We blog on homesteading, farm life and all that is necessary to live a self sustaining lifestyle on a small diversfied farm. Many new homesteaders struggle with all the cycles and to dos each season brings. And, many new farmers/homesteaders soon realize that due to lack of preparation in January and February, March through June comes way too fast and then summer basically sweeps you away in the torrent of to dos that is too long to successfully accomplish.
So, bottom line with homesteading right is to be cognizent of each season and what you do in EACH MONTH to prepare for the season ahead. If you do NOT do this correctly, everything else is basically a set of cascading failures. One of the primary lessons old timers understood that modern society has forgotten, is the intrinsic connection between human and season/to dos and weather. Truth!
This blog today is one to help you step through what to get done in January and February so you are adaquately prepared for March through June and therefore effectively prepared for the amazing growing season of June through September.
First, here are what we have been doing in January and February.
- We installed solar power on our outbuildings to make all our barns truly off the grid for both power and water
- We hatched out 37 chicks in our sportsman incubator in January that are growing very well in our garage
- We have started about 3 dozen different garden starts under our grow lights and heat lamps
- We gave prepared the garden which is now ready to accept the earliest of early garden plants such as onions, greens, peas, etc.
- We have stripped all the animal pens and have been turning our manure/compost pile all winter to get ready to spread it on our pastures before we seed our fields later this spring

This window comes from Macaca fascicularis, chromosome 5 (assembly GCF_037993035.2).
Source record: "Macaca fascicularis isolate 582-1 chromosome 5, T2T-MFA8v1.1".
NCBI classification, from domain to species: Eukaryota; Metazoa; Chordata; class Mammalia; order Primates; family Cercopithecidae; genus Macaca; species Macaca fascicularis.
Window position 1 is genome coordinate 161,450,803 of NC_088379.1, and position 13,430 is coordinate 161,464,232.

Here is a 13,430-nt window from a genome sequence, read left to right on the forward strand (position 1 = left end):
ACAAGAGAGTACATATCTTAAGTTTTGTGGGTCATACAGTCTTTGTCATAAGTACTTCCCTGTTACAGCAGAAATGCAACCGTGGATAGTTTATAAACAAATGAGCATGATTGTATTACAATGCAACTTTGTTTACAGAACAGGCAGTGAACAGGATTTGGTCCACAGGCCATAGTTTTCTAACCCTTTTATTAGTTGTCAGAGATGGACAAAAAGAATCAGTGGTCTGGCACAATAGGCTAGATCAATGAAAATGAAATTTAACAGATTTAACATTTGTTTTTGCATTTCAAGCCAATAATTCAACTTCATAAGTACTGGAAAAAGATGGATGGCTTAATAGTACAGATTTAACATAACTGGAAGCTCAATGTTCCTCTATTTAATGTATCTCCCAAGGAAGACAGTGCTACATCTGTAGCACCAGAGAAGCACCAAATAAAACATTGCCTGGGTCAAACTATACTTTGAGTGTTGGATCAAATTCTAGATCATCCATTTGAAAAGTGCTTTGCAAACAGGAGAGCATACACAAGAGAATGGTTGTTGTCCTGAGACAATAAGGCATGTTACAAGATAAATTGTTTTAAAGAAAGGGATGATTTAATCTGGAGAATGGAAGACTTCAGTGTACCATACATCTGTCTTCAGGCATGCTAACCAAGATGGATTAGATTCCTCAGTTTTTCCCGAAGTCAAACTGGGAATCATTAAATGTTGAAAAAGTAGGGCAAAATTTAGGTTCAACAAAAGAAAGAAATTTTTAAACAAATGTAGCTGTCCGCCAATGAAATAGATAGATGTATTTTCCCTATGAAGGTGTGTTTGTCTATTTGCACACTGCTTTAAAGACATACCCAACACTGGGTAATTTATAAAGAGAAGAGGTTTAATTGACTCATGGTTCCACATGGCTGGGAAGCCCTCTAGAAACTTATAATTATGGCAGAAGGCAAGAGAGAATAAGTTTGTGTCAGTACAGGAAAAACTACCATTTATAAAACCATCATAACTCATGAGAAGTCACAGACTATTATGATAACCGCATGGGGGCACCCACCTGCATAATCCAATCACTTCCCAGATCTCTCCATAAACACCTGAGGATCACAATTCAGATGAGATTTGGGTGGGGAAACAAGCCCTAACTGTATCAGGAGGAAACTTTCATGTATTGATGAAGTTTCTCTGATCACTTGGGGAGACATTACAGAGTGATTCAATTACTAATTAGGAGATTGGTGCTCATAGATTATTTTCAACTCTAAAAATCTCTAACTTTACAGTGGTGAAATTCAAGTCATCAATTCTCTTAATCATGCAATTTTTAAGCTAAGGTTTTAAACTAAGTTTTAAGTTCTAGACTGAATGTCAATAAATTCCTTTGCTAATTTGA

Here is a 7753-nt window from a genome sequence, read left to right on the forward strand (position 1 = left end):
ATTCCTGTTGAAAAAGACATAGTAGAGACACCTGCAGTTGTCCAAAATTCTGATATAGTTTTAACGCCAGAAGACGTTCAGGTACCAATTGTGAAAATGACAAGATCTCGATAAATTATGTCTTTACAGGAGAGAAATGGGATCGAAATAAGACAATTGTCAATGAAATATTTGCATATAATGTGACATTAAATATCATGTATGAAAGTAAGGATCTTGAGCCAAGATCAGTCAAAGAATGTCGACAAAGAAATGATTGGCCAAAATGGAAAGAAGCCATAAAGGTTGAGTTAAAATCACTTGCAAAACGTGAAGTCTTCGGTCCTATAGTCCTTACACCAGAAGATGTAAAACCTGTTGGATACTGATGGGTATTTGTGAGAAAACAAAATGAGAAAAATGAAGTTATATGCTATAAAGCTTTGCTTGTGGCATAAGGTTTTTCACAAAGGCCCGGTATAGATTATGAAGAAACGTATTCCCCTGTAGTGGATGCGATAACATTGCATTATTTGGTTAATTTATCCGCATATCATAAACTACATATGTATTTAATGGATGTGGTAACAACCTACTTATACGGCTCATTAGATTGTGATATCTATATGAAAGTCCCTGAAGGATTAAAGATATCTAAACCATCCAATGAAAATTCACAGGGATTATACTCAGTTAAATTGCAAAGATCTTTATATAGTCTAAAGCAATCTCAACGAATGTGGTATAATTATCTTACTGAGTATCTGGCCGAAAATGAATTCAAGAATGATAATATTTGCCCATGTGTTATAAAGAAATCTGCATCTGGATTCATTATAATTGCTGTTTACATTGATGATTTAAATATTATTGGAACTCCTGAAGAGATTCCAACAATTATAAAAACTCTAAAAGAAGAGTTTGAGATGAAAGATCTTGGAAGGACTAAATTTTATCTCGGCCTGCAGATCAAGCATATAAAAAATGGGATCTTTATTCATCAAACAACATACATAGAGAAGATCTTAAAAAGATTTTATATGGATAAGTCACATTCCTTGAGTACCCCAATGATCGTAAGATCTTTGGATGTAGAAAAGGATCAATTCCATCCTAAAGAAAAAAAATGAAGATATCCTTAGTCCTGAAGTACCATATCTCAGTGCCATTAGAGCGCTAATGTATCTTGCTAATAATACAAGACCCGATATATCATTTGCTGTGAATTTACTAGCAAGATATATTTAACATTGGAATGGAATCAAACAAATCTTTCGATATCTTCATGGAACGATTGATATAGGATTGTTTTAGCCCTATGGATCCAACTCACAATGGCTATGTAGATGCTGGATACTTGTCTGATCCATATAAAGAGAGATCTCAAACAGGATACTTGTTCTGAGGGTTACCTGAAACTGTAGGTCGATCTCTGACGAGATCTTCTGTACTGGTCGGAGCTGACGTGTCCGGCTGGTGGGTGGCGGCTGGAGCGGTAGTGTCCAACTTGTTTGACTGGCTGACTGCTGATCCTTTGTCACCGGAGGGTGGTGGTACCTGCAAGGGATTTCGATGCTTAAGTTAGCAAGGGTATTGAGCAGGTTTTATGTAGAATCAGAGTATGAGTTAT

- We are ready with our medical kit ready for all the birthing soon to take place on the farm later this month and the beginning of next for baby goats known as kids and also lambs
Here are the other items you want to have accomplished in January and February
- In January in the lower half of the US, you plant your bulbs and also apply lime sulfur spray to the rose bushes
- In February you can start your onion sets, english peas, spinach and irish potatoes outside
- You will want to add 1 to 1.5 pounds of 6-12-12 or 10-10-10 fertilizer into 100 square feet of soil before planting, or in our case, add our composted manure
- At the end of the month you can plant trees
- Set up your cold frames to harden off cabbage, broccoli and brussel sprouts
- If lawn Ph is below 6.0 then spread lime on the lawn
- Prune roses
- Fertilize bulbs as soon as 1 inch of green shoot has risen, using 8-8-8 granular fertilizer
- Fertlize rose bushes
- Pull out wild onions and wild garlic in your lawn that is showing up at this time
- In March you can plant carrots, peas – english or snap, radishes, spinach and turnips outside
- Set out transplants of broccoli, cabbage, cauliflower, and onions
- Plant 2 year old asparagus roots
- Sow borage, caraway, cilantro, leaf lettuce and mustard 2-3 weeks before last frost
For us we are anxiously awaiting all our babies that will arrive over the coming weeks that keeps our spirits lifted as we await such a busy spring, yet are at the same time, prepared in advance.
Here are some photos to show you our progress:
I hope you have a wonderful time starting your spring journey now. We encourage everyone, even those in the cities, to get back to the land and closer to nature by growing some of your own food. This can even be done in apartments and on balconies.
Have a great week and God Bless! L. Davis